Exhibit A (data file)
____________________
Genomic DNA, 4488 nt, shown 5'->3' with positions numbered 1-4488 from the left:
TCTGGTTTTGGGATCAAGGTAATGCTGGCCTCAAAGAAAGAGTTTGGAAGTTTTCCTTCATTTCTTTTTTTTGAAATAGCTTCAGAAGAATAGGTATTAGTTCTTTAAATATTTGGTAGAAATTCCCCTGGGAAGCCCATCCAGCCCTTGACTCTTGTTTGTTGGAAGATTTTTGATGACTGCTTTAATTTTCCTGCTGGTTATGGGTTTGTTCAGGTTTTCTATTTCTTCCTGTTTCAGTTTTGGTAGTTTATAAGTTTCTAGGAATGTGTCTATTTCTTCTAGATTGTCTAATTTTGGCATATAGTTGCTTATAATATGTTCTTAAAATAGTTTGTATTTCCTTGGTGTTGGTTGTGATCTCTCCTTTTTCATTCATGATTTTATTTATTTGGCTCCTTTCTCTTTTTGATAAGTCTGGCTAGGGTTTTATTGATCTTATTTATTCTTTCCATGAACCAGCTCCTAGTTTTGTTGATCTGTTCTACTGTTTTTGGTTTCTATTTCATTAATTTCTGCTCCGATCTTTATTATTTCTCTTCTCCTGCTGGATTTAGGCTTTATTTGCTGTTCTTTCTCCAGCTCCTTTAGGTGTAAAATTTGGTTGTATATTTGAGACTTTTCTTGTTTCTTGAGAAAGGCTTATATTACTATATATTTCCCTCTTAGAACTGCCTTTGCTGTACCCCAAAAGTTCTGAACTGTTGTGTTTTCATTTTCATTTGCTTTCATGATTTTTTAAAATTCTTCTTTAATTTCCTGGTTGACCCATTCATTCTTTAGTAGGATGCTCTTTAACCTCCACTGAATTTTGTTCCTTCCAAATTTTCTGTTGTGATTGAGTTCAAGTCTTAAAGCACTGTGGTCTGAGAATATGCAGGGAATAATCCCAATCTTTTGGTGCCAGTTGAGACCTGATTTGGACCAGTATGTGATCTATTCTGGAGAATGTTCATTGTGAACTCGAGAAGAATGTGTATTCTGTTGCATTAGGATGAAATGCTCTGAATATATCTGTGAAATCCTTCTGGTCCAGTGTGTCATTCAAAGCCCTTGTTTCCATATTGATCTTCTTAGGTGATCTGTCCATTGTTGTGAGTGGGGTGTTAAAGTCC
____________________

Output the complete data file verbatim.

Genomic DNA, 4488 nt, shown 5'->3' with positions numbered 1-4488 from the left:
TCTGGTTTTGGGATCAAGGTAATGCTGGCCTCAAAGAAAGAGTTTGGAAGTTTTCCTTCATTTCTTTTTTTTGAAATAGCTTCAGAAGAATAGGTATTAGTTCTTTAAATATTTGGTAGAAATTCCCCTGGGAAGCCCATCCAGCCCTTGACTCTTGTTTGTTGGAAGATTTTTGATGACTGCTTTAATTTTCCTGCTGGTTATGGGTTTGTTCAGGTTTTCTATTTCTTCCTGTTTCAGTTTTGGTAGTTTATAAGTTTCTAGGAATGTGTCTATTTCTTCTAGATTGTCTAATTTTGGCATATAGTTGCTTATAATATGTTCTTAAAATAGTTTGTATTTCCTTGGTGTTGGTTGTGATCTCTCCTTTTTCATTCATGATTTTATTTATTTGGCTCCTTTCTCTTTTTGATAAGTCTGGCTAGGGTTTTATTGATCTTATTTATTCTTTCCATGAACCAGCTCCTAGTTTTGTTGATCTGTTCTACTGTTTTTGGTTTCTATTTCATTAATTTCTGCTCCGATCTTTATTATTTCTCTTCTCCTGCTGGATTTAGGCTTTATTTGCTGTTCTTTCTCCAGCTCCTTTAGGTGTAAAATTTGGTTGTATATTTGAGACTTTTCTTGTTTCTTGAGAAAGGCTTATATTACTATATATTTCCCTCTTAGAACTGCCTTTGCTGTACCCCAAAAGTTCTGAACTGTTGTGTTTTCATTTTCATTTGCTTTCATGATTTTTTAAAATTCTTCTTTAATTTCCTGGTTGACCCATTCATTCTTTAGTAGGATGCTCTTTAACCTCCACTGAATTTTGTTCCTTCCAAATTTTCTGTTGTGATTGAGTTCAAGTCTTAAAGCACTGTGGTCTGAGAATATGCAGGGAATAATCCCAATCTTTTGGTGCCAGTTGAGACCTGATTTGGACCAGTATGTGATCTATTCTGGAGAATGTTCATTGTGAACTCGAGAAGAATGTGTATTCTGTTGCATTAGGATGAAATGCTCTGAATATATCTGTGAAATCCTTCTGGTCCAGTGTGTCATTCAAAGCCCTTGTTTCCATATTGATCTTCTTAGGTGATCTGTCCATTGTTGTGAGTGGGGTGTTAAAGTCC